Born in 1926 in Germany in a small town , 89 years old.
Enlisted in the U.S. Army. Served in the Pacific in the Infantry as rifleman.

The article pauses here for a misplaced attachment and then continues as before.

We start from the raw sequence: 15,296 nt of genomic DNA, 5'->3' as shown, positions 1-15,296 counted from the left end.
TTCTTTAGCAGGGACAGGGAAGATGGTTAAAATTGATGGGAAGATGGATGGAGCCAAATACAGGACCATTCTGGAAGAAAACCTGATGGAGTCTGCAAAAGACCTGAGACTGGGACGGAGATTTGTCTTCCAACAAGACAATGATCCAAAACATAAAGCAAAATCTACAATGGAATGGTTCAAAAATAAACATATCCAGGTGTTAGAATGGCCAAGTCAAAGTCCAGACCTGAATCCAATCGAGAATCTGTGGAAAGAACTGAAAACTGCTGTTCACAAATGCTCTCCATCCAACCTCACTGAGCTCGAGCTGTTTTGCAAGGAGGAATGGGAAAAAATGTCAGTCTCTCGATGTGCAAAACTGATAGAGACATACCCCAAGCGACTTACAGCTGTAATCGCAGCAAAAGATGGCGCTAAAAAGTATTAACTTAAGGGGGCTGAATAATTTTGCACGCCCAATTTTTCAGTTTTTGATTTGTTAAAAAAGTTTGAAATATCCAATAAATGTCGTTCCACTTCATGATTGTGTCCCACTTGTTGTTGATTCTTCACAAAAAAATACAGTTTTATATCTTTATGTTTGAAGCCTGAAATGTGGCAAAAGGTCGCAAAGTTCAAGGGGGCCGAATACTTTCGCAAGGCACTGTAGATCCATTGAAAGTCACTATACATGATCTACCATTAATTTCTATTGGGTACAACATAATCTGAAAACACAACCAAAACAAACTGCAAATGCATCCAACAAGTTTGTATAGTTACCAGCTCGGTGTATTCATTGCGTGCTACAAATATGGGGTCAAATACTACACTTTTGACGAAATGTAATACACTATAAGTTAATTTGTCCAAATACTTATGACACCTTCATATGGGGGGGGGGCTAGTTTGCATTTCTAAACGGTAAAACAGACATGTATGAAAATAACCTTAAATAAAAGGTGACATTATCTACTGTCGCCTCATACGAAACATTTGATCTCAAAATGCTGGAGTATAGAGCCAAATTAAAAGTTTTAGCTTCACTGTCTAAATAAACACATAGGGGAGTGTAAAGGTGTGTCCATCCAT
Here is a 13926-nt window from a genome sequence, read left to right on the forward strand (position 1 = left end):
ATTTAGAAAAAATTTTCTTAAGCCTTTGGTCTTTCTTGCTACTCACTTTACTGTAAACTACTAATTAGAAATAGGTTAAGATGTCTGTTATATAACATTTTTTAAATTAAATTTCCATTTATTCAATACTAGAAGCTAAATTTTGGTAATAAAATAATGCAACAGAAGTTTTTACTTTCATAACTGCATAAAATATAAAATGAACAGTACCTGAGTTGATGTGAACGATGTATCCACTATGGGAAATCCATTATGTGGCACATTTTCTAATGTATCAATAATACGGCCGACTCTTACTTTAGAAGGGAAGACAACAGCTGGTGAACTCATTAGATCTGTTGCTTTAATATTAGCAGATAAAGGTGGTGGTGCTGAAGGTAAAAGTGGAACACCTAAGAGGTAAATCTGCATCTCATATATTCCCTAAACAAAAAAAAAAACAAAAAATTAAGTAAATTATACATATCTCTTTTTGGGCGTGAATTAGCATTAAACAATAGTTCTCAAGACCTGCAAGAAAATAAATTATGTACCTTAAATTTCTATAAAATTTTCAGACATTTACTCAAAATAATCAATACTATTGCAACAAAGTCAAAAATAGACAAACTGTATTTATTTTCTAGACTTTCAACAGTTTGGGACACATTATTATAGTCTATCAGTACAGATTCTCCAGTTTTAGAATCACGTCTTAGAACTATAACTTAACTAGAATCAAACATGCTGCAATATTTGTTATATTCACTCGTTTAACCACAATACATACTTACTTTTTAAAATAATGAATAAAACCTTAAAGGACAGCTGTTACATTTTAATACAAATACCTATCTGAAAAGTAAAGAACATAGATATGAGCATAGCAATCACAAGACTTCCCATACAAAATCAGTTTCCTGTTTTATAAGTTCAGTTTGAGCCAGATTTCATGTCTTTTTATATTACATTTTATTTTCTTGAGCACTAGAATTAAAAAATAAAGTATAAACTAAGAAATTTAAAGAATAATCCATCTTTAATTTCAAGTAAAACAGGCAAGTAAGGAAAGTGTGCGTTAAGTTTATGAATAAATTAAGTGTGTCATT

In 1938 I was one of a very small group of Jewish kids from Germany who were on a kinder transport. You’ve probably heard of kinder transports to England. Well, I was on a kinder transport to the United States. I don’t remember who was responsible for it and got it through Congress but consequently a number of people in our government were very upset about bringing more refugees to the United States. It was because I was a Jewish child and it was organized in the United States by the Jewish social service and I think overseas by HIAS which is a Hebrew International Aid Society. When I came to the United States I ended up with a poor Jewish family in Albany, NY, who needed the eight dollars a week that they got for my room and board. This was in 1938. I come from a family that had three children. My older brother came over two years earlier, and he was taken care of by relatives. Then I had a younger brother who ended up in a gas chamber as did my parents. So I came to the United States and I lived with these people for 6 years, almost 6 years, and then I just left. Somebody from the Jewish social service was obviously some kind of a so-called volunteer but knew nothing about anything. And wasn’t really interested but just wanted to do something good and never enquired about how I was doing and how I wasn’t doing. So as soon as I could leave and I gathered enough money together by working, I started working. As soon as I came to the States, I sold magazines then newspapers and I had every conceivable job you could think of. I had a paper route among other things, I stacked pins in bowling alleys. So that was my existence. I left as soon as I could and the war was already, as you know it, started in 1941. I didn’t know whether my parents were alive or dead. I didn’t find out until I got out of the Army that they had died, that they had been murdered.